“It's a good book!” 97-year-old Nils exclaims, skimming through a brochure on sexual relations and desires among seniors, in the common room at his retirement home in Sweden.
Here, at the Lindgarden facility in the southern village of Broby, the 56 residents aged 65 and above can now avail of a recently added programme on how to lead a healthy sex life.
There are no sex toys or pornography lining the tidy halls.
But when a new person moves in, they’re immediately offered an informal discussion on intimacy and desire.
“The counsellor has a conversation with the client and asks him or her some of the questions we’ve established about sexual health,” said Lindgarden director Liselott Klang, 54.
She started the project a year ago, initially as a way of allowing her employees to discuss the topic without embarrassment.
“Previously, employees didn’t feel comfortable when they saw a resident masturbating in public, or really couldn’t understand why someone needed help booking a hotel room,” she explained.
To make the seniors feel more comfortable, the establishment has put together a “pleasure basket” with creams and sex toys the residents can buy.
The basket contains – among other things – a “Please do not disturb” sign, various creams and lubricants, dildos, penis pumps and penis rings.
Emilie Nilsson, a 39-year-old care assistant, admits she was originally apprehensive.
“It was a bit scary at first,” she said.
“But the more you work on it, the more you understand that it’s not just about sex.
“It’s about closeness, and that everyone needs a hug.”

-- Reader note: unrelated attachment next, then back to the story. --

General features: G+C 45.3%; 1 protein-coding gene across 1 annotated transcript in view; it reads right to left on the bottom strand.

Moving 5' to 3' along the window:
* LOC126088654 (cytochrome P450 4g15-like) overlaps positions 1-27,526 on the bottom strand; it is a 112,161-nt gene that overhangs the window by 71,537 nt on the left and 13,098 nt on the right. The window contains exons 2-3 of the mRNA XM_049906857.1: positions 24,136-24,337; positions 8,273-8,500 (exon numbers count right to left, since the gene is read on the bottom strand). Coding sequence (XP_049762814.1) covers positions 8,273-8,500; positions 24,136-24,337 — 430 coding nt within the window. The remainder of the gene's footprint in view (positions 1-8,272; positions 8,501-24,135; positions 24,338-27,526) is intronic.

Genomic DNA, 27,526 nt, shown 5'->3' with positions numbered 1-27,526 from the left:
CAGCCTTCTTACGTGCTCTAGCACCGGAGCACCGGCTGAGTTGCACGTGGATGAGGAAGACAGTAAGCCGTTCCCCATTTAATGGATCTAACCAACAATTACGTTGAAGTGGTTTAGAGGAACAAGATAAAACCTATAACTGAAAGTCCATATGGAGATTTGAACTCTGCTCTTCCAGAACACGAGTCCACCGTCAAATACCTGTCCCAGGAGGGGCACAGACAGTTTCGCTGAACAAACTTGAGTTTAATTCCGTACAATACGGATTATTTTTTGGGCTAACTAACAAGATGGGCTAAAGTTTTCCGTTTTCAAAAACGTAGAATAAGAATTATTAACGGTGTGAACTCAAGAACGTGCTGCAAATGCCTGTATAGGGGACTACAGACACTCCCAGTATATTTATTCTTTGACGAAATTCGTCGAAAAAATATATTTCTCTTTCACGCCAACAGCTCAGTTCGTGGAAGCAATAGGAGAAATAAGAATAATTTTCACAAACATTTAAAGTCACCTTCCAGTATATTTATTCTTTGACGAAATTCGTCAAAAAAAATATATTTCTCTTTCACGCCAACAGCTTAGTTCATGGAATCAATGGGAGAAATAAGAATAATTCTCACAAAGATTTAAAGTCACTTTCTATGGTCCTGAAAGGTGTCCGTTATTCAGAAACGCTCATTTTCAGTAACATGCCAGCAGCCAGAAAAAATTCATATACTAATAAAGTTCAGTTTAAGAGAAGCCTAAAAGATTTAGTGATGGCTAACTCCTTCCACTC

“So now it’s all very natural.”
Sexual health among older and disabled people is an issue coming to the fore – albeit slowly – in many Western countries.
“Sexual health is not just about sex, it’s about intimacy,” Klang said.
The aim is to “allow the individual to remain an individual even when moving into a nursing home”.
For residents, the issue has also become easier to discuss directly with the carers, who look after all their basic needs.
“As carers, we are very close.
“We help them with their daily grooming,” said Louise Karlsson, one of Lindgarden’s managers.
All the staff have received training from sexologist Suzann Larsdotter.
“The issue has been invisible for years, but is now gradually gaining ground in the country,” she said.
“It’s a new phenomenon, especially in an ageist society like Sweden where seniors are often left out.
“But there is more and more awareness that sexual health is a right,” the therapist added.
In the common room, Nils and his friends joke about the subject, but shy away from discussing it with strangers.
Klang says the project has been met with “positive reactions, a lot of humour, curiosity, but also a certain shyness”.
“It can take weeks between the first conversation and the moment when they dare to come and talk more about it,” she said.
“But often these become deep discussions where one can talk about grief, loss or longing for a missing partner.”
What counts, she said, is that the seniors know they have someone to talk to.
Fantasies and desires, when they exist, are fulfilled as much as possible.
“We have to be able to explain and demonstrate things, like how to hold the catheters in order to be able to have sex,” Klang said.
“Each generation thinks that its generation is the most sexually active, the one with the most desire,” she said with a chuckle. – AFP Relaxnews